5 Studio Apartment Layouts That Just Plain Work
Arranging your furniture is hard enough when all the furniture you own isn’t jammed into a single room. But here you are, in your itty bitty one room apartment, generously called a “studio”, and all that stuff has to go somewhere. Take heart! And take a few lessons from these real-life studio apartment layouts created by real-life studio apartment dwellers like yourself.
Click the links in the descriptions to see more photos of each apartment.
Use Storage Pieces to Create Separate Areas
Above: Sandra’s Toronto studio feels surprisingly spacious for an apartment that’s only 204 square feet. A trunk next to the bed creates a bit of separation between living and sleeping areas, as well as providing extra storage. And instead of a couch, Sandra has opted for a single comfy chair — just right for an apartment for one.
Split Apart Your Two Main Areas
Linsey creates a separation between the living and sleeping areas of her West Village studio with a simple trick: placing the sofa and the bed on opposite walls. This helps to define the two spaces and eliminates that hotel-room feeling that comes from sitting on a sofa that’s right next to the head of your bed. It also leaves space for a small work area at the foot of the bed.
Carve Out a “Private” Sleeping Area for Yourself
If you’re dealing with a studio apartment but hate the idea of looking at your bed all the time, take a cue from deRaismes’ 312-square-foot DC studio. Here, a bookcase (the trusty IKEA Expedit (now Kallax)) creates a legitimate bedroom on one side of the space — there’s even a folding door.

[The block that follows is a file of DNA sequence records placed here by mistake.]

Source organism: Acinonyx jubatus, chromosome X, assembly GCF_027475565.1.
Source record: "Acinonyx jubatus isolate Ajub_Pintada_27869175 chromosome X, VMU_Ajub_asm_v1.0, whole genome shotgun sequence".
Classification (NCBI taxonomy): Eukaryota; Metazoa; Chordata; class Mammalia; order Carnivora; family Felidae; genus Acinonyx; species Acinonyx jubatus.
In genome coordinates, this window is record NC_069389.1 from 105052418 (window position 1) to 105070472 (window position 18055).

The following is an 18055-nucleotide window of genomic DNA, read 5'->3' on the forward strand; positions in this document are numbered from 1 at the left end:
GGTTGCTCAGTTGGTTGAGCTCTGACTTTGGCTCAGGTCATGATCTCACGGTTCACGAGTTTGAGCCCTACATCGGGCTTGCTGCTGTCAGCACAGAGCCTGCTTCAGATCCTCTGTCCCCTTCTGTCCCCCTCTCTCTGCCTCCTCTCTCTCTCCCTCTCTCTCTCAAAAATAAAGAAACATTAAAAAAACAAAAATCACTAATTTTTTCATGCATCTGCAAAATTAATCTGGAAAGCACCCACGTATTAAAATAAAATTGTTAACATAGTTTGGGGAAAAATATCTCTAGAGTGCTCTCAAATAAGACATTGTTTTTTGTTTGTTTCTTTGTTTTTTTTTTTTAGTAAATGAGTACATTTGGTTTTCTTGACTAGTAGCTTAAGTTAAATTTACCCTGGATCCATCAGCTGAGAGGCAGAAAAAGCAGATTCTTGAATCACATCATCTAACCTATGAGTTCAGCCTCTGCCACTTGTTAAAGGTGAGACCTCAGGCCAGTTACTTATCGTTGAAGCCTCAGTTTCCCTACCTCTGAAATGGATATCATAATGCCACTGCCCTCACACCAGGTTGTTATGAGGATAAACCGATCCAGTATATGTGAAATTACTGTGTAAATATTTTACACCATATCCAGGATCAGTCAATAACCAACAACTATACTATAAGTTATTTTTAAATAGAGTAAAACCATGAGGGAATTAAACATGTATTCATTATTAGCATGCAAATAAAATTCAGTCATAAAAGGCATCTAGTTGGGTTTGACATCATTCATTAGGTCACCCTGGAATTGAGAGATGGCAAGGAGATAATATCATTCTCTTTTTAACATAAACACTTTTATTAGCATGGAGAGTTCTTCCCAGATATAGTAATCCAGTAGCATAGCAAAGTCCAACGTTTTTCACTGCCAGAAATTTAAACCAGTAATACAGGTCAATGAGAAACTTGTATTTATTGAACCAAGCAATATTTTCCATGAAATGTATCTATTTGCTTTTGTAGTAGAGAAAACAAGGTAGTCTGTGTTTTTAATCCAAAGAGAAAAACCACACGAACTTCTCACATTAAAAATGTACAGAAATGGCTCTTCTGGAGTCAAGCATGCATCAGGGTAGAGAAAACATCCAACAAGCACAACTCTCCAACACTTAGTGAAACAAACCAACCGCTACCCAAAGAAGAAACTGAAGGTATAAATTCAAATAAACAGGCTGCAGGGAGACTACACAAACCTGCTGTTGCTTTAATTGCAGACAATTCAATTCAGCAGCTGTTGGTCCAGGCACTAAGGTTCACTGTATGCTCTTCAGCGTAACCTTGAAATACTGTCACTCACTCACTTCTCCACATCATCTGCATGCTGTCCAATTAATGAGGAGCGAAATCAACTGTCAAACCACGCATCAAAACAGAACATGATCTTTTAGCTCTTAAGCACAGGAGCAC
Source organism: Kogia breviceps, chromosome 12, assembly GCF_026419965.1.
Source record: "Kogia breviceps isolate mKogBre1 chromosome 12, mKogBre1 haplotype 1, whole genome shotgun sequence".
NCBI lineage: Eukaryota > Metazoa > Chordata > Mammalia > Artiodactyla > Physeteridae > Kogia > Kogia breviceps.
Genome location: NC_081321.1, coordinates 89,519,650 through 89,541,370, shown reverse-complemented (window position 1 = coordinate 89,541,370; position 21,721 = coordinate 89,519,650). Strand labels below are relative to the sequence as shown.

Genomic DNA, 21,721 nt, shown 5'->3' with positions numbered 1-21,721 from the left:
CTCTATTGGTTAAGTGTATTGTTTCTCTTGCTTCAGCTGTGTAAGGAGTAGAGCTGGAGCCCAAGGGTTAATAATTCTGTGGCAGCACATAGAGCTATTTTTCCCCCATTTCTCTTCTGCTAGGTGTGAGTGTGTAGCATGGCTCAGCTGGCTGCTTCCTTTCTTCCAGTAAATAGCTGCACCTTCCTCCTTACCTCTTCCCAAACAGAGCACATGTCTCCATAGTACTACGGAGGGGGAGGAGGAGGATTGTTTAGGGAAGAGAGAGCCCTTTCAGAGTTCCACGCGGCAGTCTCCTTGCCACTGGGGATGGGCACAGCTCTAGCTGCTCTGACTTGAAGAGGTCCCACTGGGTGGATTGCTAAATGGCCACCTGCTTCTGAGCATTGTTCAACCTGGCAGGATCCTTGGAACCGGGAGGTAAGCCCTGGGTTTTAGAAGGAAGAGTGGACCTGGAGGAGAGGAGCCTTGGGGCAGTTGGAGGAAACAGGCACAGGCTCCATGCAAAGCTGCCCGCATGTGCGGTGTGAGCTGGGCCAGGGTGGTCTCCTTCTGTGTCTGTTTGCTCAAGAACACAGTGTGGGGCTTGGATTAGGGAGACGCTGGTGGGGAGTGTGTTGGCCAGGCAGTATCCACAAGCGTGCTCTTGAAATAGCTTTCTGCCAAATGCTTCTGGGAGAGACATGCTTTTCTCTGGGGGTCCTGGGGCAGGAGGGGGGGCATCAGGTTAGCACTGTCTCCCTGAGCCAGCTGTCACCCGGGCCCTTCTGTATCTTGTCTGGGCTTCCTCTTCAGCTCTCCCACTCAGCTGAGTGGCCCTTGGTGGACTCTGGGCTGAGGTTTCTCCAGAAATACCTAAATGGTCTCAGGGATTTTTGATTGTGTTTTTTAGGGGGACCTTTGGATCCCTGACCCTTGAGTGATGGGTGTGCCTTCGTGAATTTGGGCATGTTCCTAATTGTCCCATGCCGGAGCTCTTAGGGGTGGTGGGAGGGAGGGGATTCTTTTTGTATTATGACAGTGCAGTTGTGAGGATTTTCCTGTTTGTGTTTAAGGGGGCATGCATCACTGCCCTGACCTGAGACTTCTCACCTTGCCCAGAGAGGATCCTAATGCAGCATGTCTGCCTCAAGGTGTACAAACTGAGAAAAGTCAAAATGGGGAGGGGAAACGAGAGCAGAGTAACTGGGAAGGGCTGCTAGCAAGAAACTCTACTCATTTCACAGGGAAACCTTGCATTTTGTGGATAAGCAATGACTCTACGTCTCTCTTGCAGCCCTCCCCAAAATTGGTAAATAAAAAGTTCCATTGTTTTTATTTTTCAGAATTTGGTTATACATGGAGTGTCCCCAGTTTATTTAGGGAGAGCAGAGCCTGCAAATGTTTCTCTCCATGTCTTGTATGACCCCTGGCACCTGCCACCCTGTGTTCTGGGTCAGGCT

A sofa, with a console table behind, helps define the transition between living room and kitchen. It’s a great idea for a small space, as the console can also provide additional kitchen storage and countertop space in a pinch.
Consider Floating Your Sofa
If you have enough space, simply floating the sofa away from the bed, like Lauren did in her San Francisco studio, can be enough to create the feeling of a separate living area. Just because your space is on the small side doesn’t mean all the furniture has to hug the walls. Floating furniture in the middle of the room can help a room feel much more spacious and open up a lot more space planning possibilities.
Claim a Corner for Sleeping
In Amelia’s 490-square-foot New York apartment, she’s created a cozy bedroom nook by positioning her bed in a corner and placing a bookcase at the foot of the bed. This leaves plenty of space for her living/dining area, which is actually quite spacious — proof that you can have it all in just one room.
Re-edited from a post originally published 6.27.15 – BM